Search

State Sentencing Reforms Had Little Impact on Racial Disparities in Imprisonment, Analysis Finds

Disparities in female prison populations declined substantially, largely driven by a 138% increase in prison admissions for White women from 2000 to 2019.

Washington, D.C. – The Black-White disparity in imprisonment has narrowed substantially over the past 20 years but very little of the progress can be attributed to state sentencing reforms, according to a series of reports released today by the Council on Criminal Justice (CCJ).

Following on previous analyses that documented a 40% drop in the Black-White imprisonment disparity between 2000 and 2020, researchers at CCJ, Georgia State University, and the Crime and Justice Institute examined more than 700 statutes adopted in 12 states between 2010 and 2020, seeking to understand how sentencing reforms might have influenced the reduction. Laws included for study related to violent, property, and drug crimes, as well as parole release and technical violation practices. The study states (Arizona, California, Colorado, Florida, Georgia, Illinois, New York, North Dakota, Pennsylvania, South Carolina, Texas, and Utah) varied by region, demographic composition, sentencing structure, and the political party in power.

With minor exceptions, the analysis found that the sentencing reforms had negligible impacts on reducing racial disparities, and instead largely codified changes to enforcement, policing, charging, and sentencing practices that had occurred before the laws were enacted. In addition, many sentencing law changes that took effect during the study period addressed fairly infrequent crimes and therefore had a minimal effect on disparity.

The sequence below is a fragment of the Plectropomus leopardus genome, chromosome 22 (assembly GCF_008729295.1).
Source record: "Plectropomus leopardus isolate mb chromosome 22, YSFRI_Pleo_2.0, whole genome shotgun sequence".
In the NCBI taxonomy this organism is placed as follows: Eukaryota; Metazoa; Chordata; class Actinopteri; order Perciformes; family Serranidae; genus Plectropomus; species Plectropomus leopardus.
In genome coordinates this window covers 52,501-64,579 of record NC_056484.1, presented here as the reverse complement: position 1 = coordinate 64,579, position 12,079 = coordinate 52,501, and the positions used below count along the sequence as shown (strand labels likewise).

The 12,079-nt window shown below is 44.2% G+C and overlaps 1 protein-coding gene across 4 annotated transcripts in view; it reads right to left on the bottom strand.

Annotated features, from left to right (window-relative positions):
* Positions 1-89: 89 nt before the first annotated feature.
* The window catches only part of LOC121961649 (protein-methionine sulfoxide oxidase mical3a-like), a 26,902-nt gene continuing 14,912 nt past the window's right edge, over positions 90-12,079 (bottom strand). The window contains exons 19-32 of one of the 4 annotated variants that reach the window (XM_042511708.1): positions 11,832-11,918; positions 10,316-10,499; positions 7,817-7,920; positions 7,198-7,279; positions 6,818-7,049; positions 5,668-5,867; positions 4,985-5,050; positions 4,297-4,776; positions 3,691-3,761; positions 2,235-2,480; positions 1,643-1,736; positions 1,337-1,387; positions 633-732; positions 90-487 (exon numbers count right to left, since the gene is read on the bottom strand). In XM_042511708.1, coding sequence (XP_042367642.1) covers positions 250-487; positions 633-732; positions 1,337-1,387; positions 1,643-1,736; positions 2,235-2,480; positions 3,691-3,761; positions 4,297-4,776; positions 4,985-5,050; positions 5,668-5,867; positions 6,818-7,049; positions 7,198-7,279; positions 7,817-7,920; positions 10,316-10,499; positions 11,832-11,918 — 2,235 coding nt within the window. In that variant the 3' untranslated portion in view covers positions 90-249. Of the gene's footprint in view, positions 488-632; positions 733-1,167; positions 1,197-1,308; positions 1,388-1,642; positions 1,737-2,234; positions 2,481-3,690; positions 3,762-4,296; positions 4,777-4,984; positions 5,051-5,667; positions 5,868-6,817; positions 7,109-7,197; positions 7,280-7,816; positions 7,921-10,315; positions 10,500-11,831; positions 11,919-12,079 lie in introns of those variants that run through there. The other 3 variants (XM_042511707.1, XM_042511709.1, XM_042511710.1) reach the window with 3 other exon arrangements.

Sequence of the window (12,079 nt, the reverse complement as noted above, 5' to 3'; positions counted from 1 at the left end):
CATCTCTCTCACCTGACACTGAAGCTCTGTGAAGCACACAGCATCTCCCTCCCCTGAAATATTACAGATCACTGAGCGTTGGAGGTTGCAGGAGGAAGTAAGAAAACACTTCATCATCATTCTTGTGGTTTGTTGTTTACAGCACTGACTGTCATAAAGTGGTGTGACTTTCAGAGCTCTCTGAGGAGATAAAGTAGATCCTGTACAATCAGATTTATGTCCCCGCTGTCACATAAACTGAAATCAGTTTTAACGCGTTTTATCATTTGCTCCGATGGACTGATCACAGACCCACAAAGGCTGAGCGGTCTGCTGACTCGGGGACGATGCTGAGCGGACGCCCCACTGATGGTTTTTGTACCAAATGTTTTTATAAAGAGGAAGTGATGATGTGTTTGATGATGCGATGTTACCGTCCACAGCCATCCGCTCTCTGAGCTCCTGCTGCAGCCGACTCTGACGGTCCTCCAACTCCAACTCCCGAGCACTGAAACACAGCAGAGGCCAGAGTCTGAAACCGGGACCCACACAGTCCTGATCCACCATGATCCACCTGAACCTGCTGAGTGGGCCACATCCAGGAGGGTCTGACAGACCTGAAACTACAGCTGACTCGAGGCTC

The findings suggest that factors beyond sentencing laws were mostly responsible for the Black-White imprisonment disparity declining from 8.2-to-1 in 2000 to 4.9-to-1 in 2020. Though the study did not statistically assess alternative explanations, the authors offered several other possible reasons for the shrinking disparity, including changes in policing practices, drug use (from cocaine to opioids), how drugs are sold (from open-air markets to the use of GPS-equipped smartphones), and the types of crimes people commit (from burglary to cybercrime, for example).

“Troubling racial disparities persist in our criminal justice system, but the narrowing we’ve seen since the turn of the century is encouraging,” said CCJ President and CEO Adam Gelb. “These new findings shed critical light on the path forward, showing us that we need to look beyond sentencing to identify the policy levers that can promote fairness and equity.”

The analysis found that among crime types, racial disparity in imprisonment for violent offenses saw the smallest reduction between 2000 and 2020. Because two-thirds of incarcerated people are serving time for violent crimes, further progress on disparities requires deploying evidence-based strategies to reduce violence in Black communities and addressing differences in the prison time Black and White people serve for similar offenses, said report co-author Thaddeus Johnson, a Georgia State University criminologist and CCJ Senior Fellow.

“We must confront the role of criminal history in sentencing and release policies, because Black people tend to have disproportionate contact with the justice system,” Johnson said. “The reality is that unless we address historic and structural inequities in Black communities and grapple with the length of prison terms for serious violent crime, disparities will persist.”